Assuming that these resort amenities are, indeed, mostly or all attractions, what can we expect from them?
Teebin over at Orlando United has some information that might spill the beans on at least a couple of the rides: two lazy rivers, one slow and the other fast, are currently on the drawing board – and, even better, both will include sections that will be set inside the massive central volcano. Given Universal Creative’s recent track record, ranging from the twin Wizarding Worlds to Transformers: The Ride 3D to Cabana Bay, the sky is almost truly the limit with just how detailed these “magma” scenes could be – and what kind of surprises might potentially be hiding around each corner.
Yeah, I can see a spot where two lazy rivers could go…
There are very few, if any, other nuggets to go off of for the water rides, although one can easily imagine that the lineup at Wet ‘n Wild Orlando, Univesal’s other (off-site) water park, may hold some clues, given their rather standard nature. (The differentiation between Volcano Bay and Wet ‘n Wild – and, presumably, Disney’s own offerings – will mostly lie within the theming and overall presentation departments, not in the ride mechanics of raft slides or wave pools. Then again, if Universal could somehow build the water equivalent of The Amazing Adventures of Spider-Man, that truly would be a sight to behold and would instantly land the park on the global map.)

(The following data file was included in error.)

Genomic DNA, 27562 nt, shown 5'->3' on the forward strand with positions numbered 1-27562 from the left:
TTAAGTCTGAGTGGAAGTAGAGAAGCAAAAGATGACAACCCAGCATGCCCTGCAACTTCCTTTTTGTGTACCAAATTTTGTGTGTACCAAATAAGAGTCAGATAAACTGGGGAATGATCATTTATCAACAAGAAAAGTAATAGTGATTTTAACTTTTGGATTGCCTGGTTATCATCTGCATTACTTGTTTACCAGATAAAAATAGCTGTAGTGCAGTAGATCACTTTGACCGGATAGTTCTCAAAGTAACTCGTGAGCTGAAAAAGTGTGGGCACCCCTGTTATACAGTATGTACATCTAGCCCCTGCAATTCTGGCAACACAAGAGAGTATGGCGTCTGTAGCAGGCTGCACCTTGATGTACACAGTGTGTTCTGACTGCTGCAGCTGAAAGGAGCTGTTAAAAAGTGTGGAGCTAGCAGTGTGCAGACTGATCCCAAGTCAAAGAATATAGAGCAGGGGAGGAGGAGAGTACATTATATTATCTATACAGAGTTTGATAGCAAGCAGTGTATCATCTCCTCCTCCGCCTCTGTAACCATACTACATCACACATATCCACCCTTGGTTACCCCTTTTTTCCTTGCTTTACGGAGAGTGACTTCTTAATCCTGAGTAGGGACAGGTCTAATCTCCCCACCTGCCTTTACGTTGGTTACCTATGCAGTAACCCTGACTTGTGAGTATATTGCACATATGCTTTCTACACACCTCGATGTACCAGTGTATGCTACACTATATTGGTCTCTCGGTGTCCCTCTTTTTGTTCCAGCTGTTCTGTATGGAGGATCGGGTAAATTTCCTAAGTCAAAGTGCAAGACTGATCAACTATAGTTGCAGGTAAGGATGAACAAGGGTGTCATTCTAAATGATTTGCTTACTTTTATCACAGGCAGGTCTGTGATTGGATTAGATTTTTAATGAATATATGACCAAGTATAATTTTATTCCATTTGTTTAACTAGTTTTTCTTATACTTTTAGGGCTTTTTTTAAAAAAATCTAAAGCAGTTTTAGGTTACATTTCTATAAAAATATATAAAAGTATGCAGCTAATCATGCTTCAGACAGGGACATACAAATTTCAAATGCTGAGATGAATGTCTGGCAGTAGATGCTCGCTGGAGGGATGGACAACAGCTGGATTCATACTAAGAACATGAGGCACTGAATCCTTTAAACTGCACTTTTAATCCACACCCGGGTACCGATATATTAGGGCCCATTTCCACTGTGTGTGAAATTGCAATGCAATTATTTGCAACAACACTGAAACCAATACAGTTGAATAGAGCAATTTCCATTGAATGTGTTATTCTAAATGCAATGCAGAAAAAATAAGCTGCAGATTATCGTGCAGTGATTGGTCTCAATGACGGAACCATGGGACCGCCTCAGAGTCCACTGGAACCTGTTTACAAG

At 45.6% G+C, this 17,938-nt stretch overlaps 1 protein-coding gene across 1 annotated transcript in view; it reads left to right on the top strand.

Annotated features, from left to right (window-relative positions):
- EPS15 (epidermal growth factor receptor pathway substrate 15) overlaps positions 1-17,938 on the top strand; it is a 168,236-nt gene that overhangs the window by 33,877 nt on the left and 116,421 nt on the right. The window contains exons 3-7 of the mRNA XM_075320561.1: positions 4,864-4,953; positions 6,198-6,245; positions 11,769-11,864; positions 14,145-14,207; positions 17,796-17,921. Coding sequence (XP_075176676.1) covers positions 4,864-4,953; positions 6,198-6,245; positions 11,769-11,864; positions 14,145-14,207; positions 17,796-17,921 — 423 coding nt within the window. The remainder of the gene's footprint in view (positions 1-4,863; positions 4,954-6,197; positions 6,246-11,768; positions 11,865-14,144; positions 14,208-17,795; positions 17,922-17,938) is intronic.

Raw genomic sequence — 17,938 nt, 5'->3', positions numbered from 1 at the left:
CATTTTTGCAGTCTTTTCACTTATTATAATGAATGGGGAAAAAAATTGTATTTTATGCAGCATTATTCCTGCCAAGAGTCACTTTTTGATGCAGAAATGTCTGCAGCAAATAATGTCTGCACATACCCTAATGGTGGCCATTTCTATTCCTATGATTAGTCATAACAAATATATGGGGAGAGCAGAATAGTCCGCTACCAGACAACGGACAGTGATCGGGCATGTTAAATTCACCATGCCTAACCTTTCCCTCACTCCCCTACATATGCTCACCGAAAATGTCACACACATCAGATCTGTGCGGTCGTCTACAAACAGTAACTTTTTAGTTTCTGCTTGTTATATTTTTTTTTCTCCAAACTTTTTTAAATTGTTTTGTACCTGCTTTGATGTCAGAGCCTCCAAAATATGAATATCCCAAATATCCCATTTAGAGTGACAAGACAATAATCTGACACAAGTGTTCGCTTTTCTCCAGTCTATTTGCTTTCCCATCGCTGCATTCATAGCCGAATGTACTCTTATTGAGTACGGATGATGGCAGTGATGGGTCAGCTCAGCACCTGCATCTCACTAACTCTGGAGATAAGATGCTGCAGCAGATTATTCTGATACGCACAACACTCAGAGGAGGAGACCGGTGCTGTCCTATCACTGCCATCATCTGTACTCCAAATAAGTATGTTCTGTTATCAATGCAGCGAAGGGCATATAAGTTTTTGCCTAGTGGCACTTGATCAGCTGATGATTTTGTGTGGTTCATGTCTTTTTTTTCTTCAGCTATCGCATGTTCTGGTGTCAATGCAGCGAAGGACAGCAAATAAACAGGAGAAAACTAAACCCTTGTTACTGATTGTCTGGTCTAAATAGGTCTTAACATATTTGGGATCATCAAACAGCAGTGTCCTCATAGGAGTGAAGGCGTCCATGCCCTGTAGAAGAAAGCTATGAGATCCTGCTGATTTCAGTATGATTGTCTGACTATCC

Finally, Screamscape comes to the rescue with one final attraction that may or may not constitute one of the documented 13: a nighttime show, which could possibly include pyrotechnics of some kind. This may be one of the more telling details to have slipped out (even if it remains unconfirmed), as it indicates that Universal is looking to deliver a whole package out of its new park, replete with day and evening activities and peripheral experiences.
The best of the rest
All right – this is where things start to get really interesting.
We’ve “known” for quite some time now that Volcano Bay will be the first water park in the world to be divided up into different themed lands, as is the case with any standard theme park since the 1950s. What, exactly, these lands will be – and whether they’ll be based off of any intellectual property, like we see so ubiquitously at both Universal Studios Florida and Islands of Adventure – is a giant question mark at this point, but Screamscape seems to have some interesting guesses as to what at least one of them may entail.
Noting that recent rumors have been swirling around Universal and Nickelodeon negotiating a new business deal, one that would specifically target increasing SpongeBob SquarePants’s presence at the Orlando parks, the site speculates that part of this may come in the form of a Bikini Bottom Land at Volcano Bay.
Welcome to Bikini Bottom!
The potential for a whole slew of rides, attractions, and food (Universal’s new favorite) is certainly there, and it would establish a thematic litmus test for all other possible IPs that may be included. The company could certainly do much worse.
Even better, Screamscape has one final tidbit for all eager fans to mull on as the wait for the public announcement continues: apparently, the current plan is for each guest to receive an RFID-equipped wristband – yes, not unlike Disney World’s infamous MagicBands – that would double as a park ticket, credit card, and, most intriguingly of all, a Q-bot ride reservation system, which would (in theory, at least) eradicate all lines at all attractions across the entire park.
Welcome to the next-generation of water parks, indeed.
Tell us – will Volcano Bay live up to the hype, or will it be “doomed” to be just another water park? Leave your comments below.